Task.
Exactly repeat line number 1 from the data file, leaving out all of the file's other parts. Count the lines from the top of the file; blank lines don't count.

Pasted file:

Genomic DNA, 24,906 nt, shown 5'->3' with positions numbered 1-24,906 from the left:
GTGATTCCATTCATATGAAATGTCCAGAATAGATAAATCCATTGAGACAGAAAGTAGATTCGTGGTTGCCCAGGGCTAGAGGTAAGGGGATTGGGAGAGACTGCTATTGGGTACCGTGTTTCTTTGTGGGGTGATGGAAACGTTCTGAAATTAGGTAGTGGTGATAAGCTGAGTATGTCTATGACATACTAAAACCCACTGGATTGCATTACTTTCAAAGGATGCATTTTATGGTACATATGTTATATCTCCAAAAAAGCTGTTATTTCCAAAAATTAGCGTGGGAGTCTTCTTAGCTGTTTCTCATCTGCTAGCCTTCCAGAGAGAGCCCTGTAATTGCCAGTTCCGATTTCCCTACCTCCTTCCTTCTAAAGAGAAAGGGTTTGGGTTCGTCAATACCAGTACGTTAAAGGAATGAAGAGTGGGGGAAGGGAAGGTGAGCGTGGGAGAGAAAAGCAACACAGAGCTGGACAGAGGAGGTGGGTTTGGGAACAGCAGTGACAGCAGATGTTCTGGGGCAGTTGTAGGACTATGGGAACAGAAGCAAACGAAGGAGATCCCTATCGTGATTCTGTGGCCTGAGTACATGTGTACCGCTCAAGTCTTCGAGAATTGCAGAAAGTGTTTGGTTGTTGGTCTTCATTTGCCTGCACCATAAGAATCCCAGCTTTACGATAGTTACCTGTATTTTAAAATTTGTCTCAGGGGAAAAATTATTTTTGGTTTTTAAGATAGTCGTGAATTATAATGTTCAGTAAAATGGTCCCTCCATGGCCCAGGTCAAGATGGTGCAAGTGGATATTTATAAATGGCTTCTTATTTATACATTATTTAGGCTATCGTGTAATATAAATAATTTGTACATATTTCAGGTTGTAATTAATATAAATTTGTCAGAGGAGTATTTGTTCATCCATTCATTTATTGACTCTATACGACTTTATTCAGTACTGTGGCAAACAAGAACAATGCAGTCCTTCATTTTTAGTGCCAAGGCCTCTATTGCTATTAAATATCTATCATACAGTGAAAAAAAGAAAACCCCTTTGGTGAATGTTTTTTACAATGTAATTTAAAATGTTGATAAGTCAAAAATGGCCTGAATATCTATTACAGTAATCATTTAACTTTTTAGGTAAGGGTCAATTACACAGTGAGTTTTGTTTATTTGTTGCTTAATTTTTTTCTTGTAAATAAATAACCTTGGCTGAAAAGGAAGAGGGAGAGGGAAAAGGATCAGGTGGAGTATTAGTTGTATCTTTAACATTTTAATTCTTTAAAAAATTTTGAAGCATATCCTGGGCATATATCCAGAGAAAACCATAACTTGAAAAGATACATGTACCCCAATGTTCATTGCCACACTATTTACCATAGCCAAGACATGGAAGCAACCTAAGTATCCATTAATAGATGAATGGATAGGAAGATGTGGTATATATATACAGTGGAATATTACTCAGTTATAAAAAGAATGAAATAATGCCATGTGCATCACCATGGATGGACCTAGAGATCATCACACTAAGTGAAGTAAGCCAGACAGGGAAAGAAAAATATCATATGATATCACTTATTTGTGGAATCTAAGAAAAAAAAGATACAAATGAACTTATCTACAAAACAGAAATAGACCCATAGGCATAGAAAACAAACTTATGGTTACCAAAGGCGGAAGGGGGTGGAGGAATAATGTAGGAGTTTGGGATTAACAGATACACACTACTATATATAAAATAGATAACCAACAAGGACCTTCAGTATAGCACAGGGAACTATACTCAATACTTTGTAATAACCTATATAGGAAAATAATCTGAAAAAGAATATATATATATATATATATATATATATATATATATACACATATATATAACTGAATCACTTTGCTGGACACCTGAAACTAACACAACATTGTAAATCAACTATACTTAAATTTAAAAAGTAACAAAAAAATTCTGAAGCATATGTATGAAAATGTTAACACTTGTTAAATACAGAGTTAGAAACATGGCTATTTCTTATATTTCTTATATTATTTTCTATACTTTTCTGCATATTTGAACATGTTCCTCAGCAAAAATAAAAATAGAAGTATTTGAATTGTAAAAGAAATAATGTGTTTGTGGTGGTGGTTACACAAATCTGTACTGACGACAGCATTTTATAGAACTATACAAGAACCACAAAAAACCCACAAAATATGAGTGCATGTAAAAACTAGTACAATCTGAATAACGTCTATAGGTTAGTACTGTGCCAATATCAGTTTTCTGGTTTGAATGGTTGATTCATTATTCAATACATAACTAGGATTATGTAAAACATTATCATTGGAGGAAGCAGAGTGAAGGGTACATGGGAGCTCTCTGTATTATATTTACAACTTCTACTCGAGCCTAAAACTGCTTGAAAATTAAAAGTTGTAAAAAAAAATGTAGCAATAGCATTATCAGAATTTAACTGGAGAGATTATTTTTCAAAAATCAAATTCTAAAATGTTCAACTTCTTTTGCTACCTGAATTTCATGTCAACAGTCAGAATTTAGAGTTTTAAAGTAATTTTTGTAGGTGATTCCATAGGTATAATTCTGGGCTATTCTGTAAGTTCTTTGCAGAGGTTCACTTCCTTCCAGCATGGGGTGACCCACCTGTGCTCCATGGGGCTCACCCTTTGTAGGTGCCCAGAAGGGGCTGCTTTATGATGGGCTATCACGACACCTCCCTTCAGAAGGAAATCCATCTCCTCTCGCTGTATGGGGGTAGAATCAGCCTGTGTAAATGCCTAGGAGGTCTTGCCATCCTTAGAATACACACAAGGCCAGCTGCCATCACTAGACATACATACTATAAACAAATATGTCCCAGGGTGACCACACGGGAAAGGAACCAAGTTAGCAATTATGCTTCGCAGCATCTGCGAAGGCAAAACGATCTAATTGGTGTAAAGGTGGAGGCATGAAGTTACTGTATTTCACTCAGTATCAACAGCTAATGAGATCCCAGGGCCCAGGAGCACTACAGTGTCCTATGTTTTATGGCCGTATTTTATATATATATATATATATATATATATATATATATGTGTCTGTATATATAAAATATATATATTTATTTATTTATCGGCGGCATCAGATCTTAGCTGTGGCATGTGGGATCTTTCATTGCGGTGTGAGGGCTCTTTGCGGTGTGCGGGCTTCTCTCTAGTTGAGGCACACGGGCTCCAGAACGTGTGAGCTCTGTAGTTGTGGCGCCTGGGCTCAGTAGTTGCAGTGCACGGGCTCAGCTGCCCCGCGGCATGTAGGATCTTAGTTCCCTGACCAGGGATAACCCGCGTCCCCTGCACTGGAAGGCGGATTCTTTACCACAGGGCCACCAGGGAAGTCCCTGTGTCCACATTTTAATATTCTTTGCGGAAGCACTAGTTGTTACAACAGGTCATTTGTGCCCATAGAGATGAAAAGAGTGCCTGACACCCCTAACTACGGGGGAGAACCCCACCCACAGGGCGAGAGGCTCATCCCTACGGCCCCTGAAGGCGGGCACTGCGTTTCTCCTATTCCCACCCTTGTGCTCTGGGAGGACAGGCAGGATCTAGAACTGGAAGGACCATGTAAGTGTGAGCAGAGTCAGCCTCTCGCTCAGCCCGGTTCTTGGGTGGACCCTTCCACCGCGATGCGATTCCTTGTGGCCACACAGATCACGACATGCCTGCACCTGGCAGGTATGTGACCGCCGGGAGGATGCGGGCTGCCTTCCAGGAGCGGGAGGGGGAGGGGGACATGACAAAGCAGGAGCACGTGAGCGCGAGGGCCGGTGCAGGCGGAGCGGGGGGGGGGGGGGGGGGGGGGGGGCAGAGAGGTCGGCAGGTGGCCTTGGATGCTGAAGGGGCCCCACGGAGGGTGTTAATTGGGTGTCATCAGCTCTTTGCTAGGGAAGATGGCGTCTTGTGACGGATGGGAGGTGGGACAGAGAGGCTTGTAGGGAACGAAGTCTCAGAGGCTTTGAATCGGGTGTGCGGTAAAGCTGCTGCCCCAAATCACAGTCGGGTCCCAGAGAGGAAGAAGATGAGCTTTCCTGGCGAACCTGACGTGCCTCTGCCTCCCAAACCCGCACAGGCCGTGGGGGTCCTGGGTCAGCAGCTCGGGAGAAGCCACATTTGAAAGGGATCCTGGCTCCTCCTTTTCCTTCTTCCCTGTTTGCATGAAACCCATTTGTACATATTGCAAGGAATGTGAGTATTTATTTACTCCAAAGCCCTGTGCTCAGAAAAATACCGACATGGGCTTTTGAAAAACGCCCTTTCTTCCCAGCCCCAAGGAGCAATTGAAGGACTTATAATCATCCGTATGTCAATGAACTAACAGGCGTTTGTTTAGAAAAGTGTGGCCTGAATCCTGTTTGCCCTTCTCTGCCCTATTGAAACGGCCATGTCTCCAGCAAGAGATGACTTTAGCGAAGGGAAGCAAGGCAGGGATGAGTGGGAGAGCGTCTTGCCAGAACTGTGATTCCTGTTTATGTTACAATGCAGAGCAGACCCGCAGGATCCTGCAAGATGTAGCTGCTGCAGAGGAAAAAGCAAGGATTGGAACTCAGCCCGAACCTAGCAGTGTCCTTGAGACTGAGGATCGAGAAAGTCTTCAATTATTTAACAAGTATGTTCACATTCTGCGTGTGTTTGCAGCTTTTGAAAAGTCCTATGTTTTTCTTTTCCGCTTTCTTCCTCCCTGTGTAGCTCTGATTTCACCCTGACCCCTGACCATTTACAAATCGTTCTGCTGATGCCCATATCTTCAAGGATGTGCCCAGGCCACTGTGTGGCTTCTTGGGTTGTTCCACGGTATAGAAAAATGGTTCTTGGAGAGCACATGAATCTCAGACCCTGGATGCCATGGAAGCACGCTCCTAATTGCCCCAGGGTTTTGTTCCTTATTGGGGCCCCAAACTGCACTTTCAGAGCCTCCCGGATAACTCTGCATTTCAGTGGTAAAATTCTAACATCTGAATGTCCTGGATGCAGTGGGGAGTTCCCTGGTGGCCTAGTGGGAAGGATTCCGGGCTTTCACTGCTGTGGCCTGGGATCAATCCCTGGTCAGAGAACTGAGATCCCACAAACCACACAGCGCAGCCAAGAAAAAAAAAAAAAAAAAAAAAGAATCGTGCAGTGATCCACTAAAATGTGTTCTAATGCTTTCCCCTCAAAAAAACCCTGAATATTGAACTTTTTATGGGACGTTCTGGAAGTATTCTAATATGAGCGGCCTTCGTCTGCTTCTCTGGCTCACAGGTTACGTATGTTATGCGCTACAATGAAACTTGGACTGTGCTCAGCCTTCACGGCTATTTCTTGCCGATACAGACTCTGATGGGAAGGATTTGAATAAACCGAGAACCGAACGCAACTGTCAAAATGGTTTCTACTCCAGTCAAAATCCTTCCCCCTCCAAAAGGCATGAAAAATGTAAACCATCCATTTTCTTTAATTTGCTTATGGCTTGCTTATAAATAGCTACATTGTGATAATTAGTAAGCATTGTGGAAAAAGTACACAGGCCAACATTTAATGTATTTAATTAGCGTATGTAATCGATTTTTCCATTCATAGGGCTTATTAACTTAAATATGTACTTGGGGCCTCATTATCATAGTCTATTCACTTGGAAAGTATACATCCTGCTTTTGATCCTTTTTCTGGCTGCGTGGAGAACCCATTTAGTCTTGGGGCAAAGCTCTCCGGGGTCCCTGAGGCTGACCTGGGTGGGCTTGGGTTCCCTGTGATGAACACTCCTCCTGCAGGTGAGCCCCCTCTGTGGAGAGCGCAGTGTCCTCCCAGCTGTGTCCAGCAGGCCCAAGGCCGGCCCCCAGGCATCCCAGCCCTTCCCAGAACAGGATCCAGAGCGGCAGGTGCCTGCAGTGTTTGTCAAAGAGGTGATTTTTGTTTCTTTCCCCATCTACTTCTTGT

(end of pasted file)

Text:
Genomic DNA, 24,906 nt, shown 5'->3' with positions numbered 1-24,906 from the left: